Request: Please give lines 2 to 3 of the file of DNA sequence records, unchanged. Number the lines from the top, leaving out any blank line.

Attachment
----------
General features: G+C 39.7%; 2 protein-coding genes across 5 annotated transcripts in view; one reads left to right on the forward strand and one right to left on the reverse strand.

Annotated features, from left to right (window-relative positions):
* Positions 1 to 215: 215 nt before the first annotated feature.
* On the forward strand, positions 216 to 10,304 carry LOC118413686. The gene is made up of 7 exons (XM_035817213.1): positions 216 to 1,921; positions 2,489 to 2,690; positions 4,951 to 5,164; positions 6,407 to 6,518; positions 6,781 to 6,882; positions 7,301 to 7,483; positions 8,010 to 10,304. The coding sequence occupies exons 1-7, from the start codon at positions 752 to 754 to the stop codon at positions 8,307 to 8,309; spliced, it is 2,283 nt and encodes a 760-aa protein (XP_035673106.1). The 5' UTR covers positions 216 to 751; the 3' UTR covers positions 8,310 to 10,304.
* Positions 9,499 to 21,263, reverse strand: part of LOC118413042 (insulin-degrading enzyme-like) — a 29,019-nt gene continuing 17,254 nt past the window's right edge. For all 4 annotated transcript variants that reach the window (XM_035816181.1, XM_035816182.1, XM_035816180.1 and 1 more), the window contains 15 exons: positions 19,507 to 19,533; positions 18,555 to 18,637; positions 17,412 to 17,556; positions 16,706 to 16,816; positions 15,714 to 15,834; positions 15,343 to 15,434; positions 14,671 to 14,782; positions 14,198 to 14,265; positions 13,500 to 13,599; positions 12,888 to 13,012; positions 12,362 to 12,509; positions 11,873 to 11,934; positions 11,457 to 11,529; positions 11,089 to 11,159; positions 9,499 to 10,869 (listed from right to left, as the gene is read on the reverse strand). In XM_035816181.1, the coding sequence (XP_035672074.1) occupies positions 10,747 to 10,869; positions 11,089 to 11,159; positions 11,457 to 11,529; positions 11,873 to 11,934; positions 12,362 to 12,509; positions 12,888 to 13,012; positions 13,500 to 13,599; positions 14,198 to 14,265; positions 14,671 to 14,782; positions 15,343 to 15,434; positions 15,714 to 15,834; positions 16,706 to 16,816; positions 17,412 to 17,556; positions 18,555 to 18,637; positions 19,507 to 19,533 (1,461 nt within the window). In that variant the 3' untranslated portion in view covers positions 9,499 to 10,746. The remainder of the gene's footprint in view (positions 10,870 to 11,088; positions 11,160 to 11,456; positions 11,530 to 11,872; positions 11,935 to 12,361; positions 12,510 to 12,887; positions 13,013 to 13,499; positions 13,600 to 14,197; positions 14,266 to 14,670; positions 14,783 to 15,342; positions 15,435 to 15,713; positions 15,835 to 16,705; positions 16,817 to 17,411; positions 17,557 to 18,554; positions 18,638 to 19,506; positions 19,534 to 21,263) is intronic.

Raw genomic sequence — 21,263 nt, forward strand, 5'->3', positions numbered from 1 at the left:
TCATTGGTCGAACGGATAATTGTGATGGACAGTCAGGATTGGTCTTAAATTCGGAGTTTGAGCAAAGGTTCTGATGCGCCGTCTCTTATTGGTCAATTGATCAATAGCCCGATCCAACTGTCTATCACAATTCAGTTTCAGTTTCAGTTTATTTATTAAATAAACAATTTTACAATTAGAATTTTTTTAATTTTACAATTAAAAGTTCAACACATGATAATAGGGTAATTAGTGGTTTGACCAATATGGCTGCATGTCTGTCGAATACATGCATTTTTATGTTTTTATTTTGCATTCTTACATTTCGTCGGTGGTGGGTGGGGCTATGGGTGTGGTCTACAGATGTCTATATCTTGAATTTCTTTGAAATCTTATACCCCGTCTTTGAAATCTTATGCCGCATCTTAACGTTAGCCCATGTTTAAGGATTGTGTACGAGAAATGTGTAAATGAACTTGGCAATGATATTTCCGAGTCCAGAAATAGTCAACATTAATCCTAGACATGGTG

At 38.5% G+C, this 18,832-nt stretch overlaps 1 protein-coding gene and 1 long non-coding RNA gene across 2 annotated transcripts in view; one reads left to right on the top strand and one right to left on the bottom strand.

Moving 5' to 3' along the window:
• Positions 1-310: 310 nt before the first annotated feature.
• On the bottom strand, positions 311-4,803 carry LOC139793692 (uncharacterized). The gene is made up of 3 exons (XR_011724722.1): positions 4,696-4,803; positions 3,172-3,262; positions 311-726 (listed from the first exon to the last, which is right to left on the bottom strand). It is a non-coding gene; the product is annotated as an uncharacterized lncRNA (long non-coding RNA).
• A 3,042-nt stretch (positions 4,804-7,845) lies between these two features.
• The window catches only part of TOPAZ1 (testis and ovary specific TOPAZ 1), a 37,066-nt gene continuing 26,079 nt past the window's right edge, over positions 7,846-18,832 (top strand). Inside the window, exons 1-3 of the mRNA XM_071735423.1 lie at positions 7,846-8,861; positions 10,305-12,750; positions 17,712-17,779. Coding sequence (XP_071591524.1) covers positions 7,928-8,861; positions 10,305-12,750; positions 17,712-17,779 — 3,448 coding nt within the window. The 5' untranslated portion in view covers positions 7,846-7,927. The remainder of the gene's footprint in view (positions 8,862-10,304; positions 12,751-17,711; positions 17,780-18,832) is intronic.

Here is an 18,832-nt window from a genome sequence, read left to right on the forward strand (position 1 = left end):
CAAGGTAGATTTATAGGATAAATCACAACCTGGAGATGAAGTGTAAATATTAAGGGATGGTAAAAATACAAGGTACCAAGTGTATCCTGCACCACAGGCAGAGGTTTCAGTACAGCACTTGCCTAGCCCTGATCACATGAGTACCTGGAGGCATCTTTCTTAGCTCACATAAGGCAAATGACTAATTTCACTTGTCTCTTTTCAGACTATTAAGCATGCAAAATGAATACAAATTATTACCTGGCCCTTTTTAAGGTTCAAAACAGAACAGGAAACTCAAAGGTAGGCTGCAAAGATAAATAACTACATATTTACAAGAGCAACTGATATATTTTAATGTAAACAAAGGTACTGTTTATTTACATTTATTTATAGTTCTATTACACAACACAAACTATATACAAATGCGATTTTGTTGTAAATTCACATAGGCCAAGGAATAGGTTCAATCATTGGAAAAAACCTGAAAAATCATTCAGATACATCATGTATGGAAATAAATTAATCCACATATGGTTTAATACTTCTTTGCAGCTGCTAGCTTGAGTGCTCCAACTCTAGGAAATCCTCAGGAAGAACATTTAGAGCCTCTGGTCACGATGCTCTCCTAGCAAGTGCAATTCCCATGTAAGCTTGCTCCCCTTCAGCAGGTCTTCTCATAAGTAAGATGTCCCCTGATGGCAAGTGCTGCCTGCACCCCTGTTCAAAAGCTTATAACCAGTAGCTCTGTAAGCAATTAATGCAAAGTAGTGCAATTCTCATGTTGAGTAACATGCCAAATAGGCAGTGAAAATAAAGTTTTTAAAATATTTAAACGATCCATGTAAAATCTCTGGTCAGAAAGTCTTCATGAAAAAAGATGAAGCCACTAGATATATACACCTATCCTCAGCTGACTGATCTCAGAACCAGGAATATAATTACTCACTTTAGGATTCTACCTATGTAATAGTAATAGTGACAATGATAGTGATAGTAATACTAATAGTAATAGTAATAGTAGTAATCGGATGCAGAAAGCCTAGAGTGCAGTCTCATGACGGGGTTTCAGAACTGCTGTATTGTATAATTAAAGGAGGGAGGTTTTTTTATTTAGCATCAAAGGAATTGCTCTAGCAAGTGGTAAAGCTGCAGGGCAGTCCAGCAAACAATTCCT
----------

Annotated features, from left to right (window-relative positions):
* Positions 1 to 215: 215 nt before the first annotated feature.